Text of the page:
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Almost half of cancer deaths globally are attributable to preventable risk factors

CNN

August 19, 2022

Jacqueline Howard


Almost half of cancer deaths globally are attributable to preventable risk factors, new study suggests


Globally, nearly half of deaths due to cancer can be attributable to preventable risk factors, including the three leading risks of: smoking, drinking too much alcohol or having a high body mass index, a new paper suggests.


The research, published Thursday in the journal The Lancet, finds that 44.4% of all cancer deaths and 42% of healthy years lost could be attributable to preventable risk factors in 2019.


"To our knowledge, this study represents the largest effort to date to determine the global burden of cancer attributable to risk factors, and it contributes to a growing body of evidence aimed at estimating the risk-attributable burden for specific cancers nationally, internationally, and globally," Dr. Chris Murray, director of the Institute for Health Metrics and Evaluation at the University of Washington, and his colleagues wrote in the study.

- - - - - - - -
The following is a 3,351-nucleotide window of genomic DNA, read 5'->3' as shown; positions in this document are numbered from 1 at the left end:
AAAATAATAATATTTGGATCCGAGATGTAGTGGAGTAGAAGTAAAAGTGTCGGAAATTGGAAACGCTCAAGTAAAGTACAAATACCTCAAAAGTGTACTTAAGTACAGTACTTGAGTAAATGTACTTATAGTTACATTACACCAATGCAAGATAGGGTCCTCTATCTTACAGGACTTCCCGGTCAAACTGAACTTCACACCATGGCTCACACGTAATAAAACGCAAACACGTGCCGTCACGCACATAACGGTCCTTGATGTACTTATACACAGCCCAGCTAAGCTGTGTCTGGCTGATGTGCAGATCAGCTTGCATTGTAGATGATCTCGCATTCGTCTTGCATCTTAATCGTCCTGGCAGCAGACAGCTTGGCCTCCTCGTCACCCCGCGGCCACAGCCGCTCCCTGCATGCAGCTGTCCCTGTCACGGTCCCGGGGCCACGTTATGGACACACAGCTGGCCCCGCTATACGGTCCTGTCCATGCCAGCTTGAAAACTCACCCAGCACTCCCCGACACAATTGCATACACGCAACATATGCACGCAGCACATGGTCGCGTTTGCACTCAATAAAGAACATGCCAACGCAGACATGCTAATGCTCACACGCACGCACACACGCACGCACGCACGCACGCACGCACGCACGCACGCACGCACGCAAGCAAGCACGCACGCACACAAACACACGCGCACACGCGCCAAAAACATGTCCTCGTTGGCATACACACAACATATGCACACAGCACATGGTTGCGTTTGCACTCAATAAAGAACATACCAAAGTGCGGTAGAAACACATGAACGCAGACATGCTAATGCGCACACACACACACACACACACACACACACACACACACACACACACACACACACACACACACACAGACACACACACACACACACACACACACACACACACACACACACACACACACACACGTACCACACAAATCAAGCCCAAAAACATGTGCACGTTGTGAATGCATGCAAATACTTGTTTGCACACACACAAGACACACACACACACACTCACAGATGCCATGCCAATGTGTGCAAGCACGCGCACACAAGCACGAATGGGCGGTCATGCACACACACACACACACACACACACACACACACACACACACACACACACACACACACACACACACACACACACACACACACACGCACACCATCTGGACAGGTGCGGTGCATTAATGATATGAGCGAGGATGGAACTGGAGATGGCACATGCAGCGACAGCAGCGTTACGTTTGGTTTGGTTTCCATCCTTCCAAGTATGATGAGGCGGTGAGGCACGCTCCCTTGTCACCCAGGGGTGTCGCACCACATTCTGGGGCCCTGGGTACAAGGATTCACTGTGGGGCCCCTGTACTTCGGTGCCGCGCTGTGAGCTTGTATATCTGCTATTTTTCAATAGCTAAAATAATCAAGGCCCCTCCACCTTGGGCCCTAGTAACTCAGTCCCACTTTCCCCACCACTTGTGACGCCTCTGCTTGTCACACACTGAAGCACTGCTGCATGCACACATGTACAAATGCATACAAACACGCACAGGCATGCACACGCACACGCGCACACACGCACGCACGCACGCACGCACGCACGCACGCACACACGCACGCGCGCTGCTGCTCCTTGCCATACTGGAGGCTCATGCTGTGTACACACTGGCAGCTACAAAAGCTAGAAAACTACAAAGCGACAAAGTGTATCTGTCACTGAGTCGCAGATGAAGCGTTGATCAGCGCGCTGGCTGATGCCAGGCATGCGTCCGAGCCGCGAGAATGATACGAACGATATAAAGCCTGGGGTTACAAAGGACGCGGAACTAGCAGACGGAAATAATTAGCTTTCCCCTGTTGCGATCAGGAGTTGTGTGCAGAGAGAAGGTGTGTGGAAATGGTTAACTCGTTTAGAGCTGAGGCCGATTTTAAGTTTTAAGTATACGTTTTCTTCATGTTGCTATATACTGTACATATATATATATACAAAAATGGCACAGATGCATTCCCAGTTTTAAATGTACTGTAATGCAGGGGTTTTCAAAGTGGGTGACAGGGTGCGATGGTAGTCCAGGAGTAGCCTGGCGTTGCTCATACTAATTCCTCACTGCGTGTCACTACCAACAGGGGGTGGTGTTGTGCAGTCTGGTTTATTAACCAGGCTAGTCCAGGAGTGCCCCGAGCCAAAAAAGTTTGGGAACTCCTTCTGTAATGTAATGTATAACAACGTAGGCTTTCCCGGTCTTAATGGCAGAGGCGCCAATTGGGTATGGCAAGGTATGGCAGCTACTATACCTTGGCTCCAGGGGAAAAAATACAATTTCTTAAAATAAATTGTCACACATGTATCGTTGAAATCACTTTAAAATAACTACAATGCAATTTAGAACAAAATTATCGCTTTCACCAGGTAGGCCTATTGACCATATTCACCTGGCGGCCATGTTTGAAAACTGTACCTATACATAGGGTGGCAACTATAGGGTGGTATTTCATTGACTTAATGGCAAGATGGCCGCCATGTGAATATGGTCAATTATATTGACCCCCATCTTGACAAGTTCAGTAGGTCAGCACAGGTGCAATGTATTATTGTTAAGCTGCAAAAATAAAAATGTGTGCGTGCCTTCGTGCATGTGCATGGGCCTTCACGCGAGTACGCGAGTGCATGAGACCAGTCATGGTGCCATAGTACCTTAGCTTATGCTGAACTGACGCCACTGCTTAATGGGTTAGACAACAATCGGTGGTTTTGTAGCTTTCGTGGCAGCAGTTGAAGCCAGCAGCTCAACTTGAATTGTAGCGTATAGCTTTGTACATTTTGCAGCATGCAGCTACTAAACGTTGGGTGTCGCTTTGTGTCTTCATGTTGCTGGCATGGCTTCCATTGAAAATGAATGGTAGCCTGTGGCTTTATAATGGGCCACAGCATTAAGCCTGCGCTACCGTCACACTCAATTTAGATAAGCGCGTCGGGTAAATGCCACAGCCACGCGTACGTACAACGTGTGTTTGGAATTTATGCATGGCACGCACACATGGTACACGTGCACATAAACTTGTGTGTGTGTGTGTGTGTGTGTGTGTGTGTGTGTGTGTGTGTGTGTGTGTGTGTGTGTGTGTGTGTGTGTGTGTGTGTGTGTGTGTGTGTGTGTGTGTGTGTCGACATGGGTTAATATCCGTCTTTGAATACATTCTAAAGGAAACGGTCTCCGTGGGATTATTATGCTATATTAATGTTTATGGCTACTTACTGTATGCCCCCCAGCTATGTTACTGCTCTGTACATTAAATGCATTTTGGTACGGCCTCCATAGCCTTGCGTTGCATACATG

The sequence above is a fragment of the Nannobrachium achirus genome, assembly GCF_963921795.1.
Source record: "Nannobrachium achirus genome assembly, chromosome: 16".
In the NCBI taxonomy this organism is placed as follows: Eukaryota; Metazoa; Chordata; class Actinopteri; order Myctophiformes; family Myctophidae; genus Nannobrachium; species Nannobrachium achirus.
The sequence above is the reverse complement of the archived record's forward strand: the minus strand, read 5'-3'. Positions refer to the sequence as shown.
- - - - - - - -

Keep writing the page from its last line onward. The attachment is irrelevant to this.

The paper, funded by the Bill & Melinda Gates Foundation, analyzed the relationship between risk factors and cancer, the second leading cause of death worldwide, using data from the Institute for Health Metrics and Evaluation's Global Burden of Disease project.


The project collects and analyzes global data on deaths and disability. Murray and his colleagues zeroed in on cancer deaths and disability from 2010 to 2019 across 204 countries, examining 23 cancer types and 34 risk factors.

The leading cancers in terms of risk-attributable d